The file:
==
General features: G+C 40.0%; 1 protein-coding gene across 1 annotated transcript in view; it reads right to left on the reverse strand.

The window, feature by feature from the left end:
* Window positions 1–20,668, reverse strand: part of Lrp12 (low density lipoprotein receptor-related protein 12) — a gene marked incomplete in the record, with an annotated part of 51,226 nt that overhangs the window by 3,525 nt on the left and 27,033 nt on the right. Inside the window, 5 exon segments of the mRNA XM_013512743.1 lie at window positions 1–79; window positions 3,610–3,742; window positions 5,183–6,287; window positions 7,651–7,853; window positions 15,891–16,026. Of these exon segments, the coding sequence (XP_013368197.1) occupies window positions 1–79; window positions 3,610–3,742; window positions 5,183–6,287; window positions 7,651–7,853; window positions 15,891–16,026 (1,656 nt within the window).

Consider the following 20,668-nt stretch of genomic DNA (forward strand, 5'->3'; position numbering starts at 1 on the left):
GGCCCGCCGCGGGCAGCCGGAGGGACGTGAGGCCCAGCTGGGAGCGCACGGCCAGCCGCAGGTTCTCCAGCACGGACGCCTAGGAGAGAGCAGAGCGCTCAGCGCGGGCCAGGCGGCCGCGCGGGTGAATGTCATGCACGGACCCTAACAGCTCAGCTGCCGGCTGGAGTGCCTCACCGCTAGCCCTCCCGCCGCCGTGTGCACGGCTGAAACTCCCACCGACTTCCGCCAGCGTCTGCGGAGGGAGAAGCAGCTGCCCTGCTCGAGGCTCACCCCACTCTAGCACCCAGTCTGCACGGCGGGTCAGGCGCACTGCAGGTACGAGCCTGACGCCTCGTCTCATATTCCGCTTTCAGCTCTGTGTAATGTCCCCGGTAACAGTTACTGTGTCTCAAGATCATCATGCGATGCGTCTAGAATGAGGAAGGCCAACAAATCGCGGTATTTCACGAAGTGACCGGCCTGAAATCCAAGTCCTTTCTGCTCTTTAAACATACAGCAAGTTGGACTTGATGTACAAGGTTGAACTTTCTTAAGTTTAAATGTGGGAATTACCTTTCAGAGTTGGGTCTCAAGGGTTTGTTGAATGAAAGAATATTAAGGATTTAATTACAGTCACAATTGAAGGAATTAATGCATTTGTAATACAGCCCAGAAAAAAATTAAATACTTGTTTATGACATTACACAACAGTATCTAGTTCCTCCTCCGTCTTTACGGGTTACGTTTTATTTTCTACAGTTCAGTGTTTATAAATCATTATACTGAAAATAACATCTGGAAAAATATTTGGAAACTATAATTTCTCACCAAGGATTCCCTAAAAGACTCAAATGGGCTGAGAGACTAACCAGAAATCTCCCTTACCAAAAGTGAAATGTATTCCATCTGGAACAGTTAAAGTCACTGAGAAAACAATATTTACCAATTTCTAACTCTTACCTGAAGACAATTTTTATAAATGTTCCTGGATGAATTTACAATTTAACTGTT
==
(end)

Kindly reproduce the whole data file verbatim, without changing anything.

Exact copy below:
General features: G+C 40.0%; 1 protein-coding gene across 1 annotated transcript in view; it reads right to left on the reverse strand.

The window, feature by feature from the left end:
* Window positions 1–20,668, reverse strand: part of Lrp12 (low density lipoprotein receptor-related protein 12) — a gene marked incomplete in the record, with an annotated part of 51,226 nt that overhangs the window by 3,525 nt on the left and 27,033 nt on the right. Inside the window, 5 exon segments of the mRNA XM_013512743.1 lie at window positions 1–79; window positions 3,610–3,742; window positions 5,183–6,287; window positions 7,651–7,853; window positions 15,891–16,026. Of these exon segments, the coding sequence (XP_013368197.1) occupies window positions 1–79; window positions 3,610–3,742; window positions 5,183–6,287; window positions 7,651–7,853; window positions 15,891–16,026 (1,656 nt within the window).

Consider the following 20,668-nt stretch of genomic DNA (forward strand, 5'->3'; position numbering starts at 1 on the left):
GGCCCGCCGCGGGCAGCCGGAGGGACGTGAGGCCCAGCTGGGAGCGCACGGCCAGCCGCAGGTTCTCCAGCACGGACGCCTAGGAGAGAGCAGAGCGCTCAGCGCGGGCCAGGCGGCCGCGCGGGTGAATGTCATGCACGGACCCTAACAGCTCAGCTGCCGGCTGGAGTGCCTCACCGCTAGCCCTCCCGCCGCCGTGTGCACGGCTGAAACTCCCACCGACTTCCGCCAGCGTCTGCGGAGGGAGAAGCAGCTGCCCTGCTCGAGGCTCACCCCACTCTAGCACCCAGTCTGCACGGCGGGTCAGGCGCACTGCAGGTACGAGCCTGACGCCTCGTCTCATATTCCGCTTTCAGCTCTGTGTAATGTCCCCGGTAACAGTTACTGTGTCTCAAGATCATCATGCGATGCGTCTAGAATGAGGAAGGCCAACAAATCGCGGTATTTCACGAAGTGACCGGCCTGAAATCCAAGTCCTTTCTGCTCTTTAAACATACAGCAAGTTGGACTTGATGTACAAGGTTGAACTTTCTTAAGTTTAAATGTGGGAATTACCTTTCAGAGTTGGGTCTCAAGGGTTTGTTGAATGAAAGAATATTAAGGATTTAATTACAGTCACAATTGAAGGAATTAATGCATTTGTAATACAGCCCAGAAAAAAATTAAATACTTGTTTATGACATTACACAACAGTATCTAGTTCCTCCTCCGTCTTTACGGGTTACGTTTTATTTTCTACAGTTCAGTGTTTATAAATCATTATACTGAAAATAACATCTGGAAAAATATTTGGAAACTATAATTTCTCACCAAGGATTCCCTAAAAGACTCAAATGGGCTGAGAGACTAACCAGAAATCTCCCTTACCAAAAGTGAAATGTATTCCATCTGGAACAGTTAAAGTCACTGAGAAAACAATATTTACCAATTTCTAACTCTTACCTGAAGACAATTTTTATAAATGTTCCTGGATGAATTTACAATTTAACTGTT